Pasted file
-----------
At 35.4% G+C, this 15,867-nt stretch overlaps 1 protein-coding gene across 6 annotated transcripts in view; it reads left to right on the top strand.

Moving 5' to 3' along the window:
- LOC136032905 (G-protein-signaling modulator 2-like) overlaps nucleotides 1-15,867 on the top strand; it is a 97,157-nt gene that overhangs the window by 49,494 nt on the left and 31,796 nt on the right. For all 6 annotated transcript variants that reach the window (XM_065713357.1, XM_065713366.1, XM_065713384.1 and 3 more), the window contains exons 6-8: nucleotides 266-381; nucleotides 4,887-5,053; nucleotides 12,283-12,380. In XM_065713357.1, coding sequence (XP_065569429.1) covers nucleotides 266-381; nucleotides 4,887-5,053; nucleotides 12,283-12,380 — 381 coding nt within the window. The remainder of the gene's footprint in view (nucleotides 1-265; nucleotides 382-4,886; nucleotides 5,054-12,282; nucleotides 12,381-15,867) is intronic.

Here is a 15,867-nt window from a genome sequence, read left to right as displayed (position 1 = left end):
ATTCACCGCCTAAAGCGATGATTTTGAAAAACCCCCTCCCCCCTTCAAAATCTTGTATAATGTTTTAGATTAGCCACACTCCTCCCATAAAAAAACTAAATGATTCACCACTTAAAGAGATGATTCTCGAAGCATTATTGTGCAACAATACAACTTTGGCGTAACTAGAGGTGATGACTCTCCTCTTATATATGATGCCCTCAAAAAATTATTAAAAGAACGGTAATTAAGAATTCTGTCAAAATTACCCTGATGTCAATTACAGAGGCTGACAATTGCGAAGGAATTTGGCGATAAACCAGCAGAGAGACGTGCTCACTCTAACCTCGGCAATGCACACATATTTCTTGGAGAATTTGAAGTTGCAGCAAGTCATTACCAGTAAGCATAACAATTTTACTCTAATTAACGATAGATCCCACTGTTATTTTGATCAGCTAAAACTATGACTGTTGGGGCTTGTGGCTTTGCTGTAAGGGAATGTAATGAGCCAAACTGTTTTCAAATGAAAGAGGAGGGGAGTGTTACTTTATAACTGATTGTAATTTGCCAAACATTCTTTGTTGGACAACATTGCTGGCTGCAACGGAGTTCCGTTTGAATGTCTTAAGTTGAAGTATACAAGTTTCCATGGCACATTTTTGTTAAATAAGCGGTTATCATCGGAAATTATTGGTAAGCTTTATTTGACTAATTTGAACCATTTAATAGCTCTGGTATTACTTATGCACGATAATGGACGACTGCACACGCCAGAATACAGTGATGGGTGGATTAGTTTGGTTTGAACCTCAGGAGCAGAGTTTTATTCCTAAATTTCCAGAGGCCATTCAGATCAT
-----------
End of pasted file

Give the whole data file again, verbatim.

At 35.4% G+C, this 15,867-nt stretch overlaps 1 protein-coding gene across 6 annotated transcripts in view; it reads left to right on the top strand.

Moving 5' to 3' along the window:
- LOC136032905 (G-protein-signaling modulator 2-like) overlaps nucleotides 1-15,867 on the top strand; it is a 97,157-nt gene that overhangs the window by 49,494 nt on the left and 31,796 nt on the right. For all 6 annotated transcript variants that reach the window (XM_065713357.1, XM_065713366.1, XM_065713384.1 and 3 more), the window contains exons 6-8: nucleotides 266-381; nucleotides 4,887-5,053; nucleotides 12,283-12,380. In XM_065713357.1, coding sequence (XP_065569429.1) covers nucleotides 266-381; nucleotides 4,887-5,053; nucleotides 12,283-12,380 — 381 coding nt within the window. The remainder of the gene's footprint in view (nucleotides 1-265; nucleotides 382-4,886; nucleotides 5,054-12,282; nucleotides 12,381-15,867) is intronic.

Here is a 15,867-nt window from a genome sequence, read left to right as displayed (position 1 = left end):
ATTCACCGCCTAAAGCGATGATTTTGAAAAACCCCCTCCCCCCTTCAAAATCTTGTATAATGTTTTAGATTAGCCACACTCCTCCCATAAAAAAACTAAATGATTCACCACTTAAAGAGATGATTCTCGAAGCATTATTGTGCAACAATACAACTTTGGCGTAACTAGAGGTGATGACTCTCCTCTTATATATGATGCCCTCAAAAAATTATTAAAAGAACGGTAATTAAGAATTCTGTCAAAATTACCCTGATGTCAATTACAGAGGCTGACAATTGCGAAGGAATTTGGCGATAAACCAGCAGAGAGACGTGCTCACTCTAACCTCGGCAATGCACACATATTTCTTGGAGAATTTGAAGTTGCAGCAAGTCATTACCAGTAAGCATAACAATTTTACTCTAATTAACGATAGATCCCACTGTTATTTTGATCAGCTAAAACTATGACTGTTGGGGCTTGTGGCTTTGCTGTAAGGGAATGTAATGAGCCAAACTGTTTTCAAATGAAAGAGGAGGGGAGTGTTACTTTATAACTGATTGTAATTTGCCAAACATTCTTTGTTGGACAACATTGCTGGCTGCAACGGAGTTCCGTTTGAATGTCTTAAGTTGAAGTATACAAGTTTCCATGGCACATTTTTGTTAAATAAGCGGTTATCATCGGAAATTATTGGTAAGCTTTATTTGACTAATTTGAACCATTTAATAGCTCTGGTATTACTTATGCACGATAATGGACGACTGCACACGCCAGAATACAGTGATGGGTGGATTAGTTTGGTTTGAACCTCAGGAGCAGAGTTTTATTCCTAAATTTCCAGAGGCCATTCAGATCAT